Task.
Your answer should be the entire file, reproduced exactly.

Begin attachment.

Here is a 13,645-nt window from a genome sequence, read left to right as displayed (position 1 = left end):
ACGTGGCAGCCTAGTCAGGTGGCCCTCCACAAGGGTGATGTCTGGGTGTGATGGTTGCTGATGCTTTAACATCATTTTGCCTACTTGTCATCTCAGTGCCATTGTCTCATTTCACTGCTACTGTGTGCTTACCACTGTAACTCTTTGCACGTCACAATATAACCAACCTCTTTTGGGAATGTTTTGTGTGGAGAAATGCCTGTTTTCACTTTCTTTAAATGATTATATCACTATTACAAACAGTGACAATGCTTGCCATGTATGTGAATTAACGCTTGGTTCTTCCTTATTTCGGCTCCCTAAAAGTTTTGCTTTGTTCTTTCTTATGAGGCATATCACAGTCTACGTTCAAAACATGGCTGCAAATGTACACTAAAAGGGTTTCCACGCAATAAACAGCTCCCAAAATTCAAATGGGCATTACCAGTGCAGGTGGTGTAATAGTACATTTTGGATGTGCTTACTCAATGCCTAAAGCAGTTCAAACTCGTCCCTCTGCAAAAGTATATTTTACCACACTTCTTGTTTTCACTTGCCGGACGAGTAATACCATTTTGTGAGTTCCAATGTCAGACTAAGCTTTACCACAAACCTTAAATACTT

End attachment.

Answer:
Here is a 13,645-nt window from a genome sequence, read left to right as displayed (position 1 = left end):
ACGTGGCAGCCTAGTCAGGTGGCCCTCCACAAGGGTGATGTCTGGGTGTGATGGTTGCTGATGCTTTAACATCATTTTGCCTACTTGTCATCTCAGTGCCATTGTCTCATTTCACTGCTACTGTGTGCTTACCACTGTAACTCTTTGCACGTCACAATATAACCAACCTCTTTTGGGAATGTTTTGTGTGGAGAAATGCCTGTTTTCACTTTCTTTAAATGATTATATCACTATTACAAACAGTGACAATGCTTGCCATGTATGTGAATTAACGCTTGGTTCTTCCTTATTTCGGCTCCCTAAAAGTTTTGCTTTGTTCTTTCTTATGAGGCATATCACAGTCTACGTTCAAAACATGGCTGCAAATGTACACTAAAAGGGTTTCCACGCAATAAACAGCTCCCAAAATTCAAATGGGCATTACCAGTGCAGGTGGTGTAATAGTACATTTTGGATGTGCTTACTCAATGCCTAAAGCAGTTCAAACTCGTCCCTCTGCAAAAGTATATTTTACCACACTTCTTGTTTTCACTTGCCGGACGAGTAATACCATTTTGTGAGTTCCAATGTCAGACTAAGCTTTACCACAAACCTTAAATACTT